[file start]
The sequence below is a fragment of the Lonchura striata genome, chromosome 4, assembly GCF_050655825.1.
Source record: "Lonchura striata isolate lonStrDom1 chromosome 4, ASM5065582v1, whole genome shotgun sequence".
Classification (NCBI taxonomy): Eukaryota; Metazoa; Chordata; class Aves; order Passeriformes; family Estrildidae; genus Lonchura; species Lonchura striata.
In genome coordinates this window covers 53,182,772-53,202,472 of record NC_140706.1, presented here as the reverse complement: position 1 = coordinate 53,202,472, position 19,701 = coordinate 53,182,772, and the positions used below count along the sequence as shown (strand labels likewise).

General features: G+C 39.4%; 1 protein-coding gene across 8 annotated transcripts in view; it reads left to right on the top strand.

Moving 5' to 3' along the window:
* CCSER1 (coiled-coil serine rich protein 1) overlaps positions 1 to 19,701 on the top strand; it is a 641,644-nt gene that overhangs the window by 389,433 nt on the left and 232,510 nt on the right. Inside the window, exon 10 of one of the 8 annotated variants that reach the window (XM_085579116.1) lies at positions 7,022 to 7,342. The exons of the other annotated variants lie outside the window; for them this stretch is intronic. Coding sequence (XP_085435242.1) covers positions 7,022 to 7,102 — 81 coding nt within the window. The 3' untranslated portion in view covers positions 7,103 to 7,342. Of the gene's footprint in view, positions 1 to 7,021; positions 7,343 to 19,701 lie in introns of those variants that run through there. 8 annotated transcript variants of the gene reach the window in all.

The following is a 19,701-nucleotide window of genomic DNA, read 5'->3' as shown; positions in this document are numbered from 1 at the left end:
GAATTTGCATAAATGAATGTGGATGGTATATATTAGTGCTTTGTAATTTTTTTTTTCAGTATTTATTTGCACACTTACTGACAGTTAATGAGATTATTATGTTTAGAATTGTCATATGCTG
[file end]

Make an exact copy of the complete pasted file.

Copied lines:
The sequence below is a fragment of the Lonchura striata genome, chromosome 4, assembly GCF_050655825.1.
Source record: "Lonchura striata isolate lonStrDom1 chromosome 4, ASM5065582v1, whole genome shotgun sequence".
Classification (NCBI taxonomy): Eukaryota; Metazoa; Chordata; class Aves; order Passeriformes; family Estrildidae; genus Lonchura; species Lonchura striata.
In genome coordinates this window covers 53,182,772-53,202,472 of record NC_140706.1, presented here as the reverse complement: position 1 = coordinate 53,202,472, position 19,701 = coordinate 53,182,772, and the positions used below count along the sequence as shown (strand labels likewise).

General features: G+C 39.4%; 1 protein-coding gene across 8 annotated transcripts in view; it reads left to right on the top strand.

Moving 5' to 3' along the window:
* CCSER1 (coiled-coil serine rich protein 1) overlaps positions 1 to 19,701 on the top strand; it is a 641,644-nt gene that overhangs the window by 389,433 nt on the left and 232,510 nt on the right. Inside the window, exon 10 of one of the 8 annotated variants that reach the window (XM_085579116.1) lies at positions 7,022 to 7,342. The exons of the other annotated variants lie outside the window; for them this stretch is intronic. Coding sequence (XP_085435242.1) covers positions 7,022 to 7,102 — 81 coding nt within the window. The 3' untranslated portion in view covers positions 7,103 to 7,342. Of the gene's footprint in view, positions 1 to 7,021; positions 7,343 to 19,701 lie in introns of those variants that run through there. 8 annotated transcript variants of the gene reach the window in all.

The following is a 19,701-nucleotide window of genomic DNA, read 5'->3' as shown; positions in this document are numbered from 1 at the left end:
GAATTTGCATAAATGAATGTGGATGGTATATATTAGTGCTTTGTAATTTTTTTTTTCAGTATTTATTTGCACACTTACTGACAGTTAATGAGATTATTATGTTTAGAATTGTCATATGCTG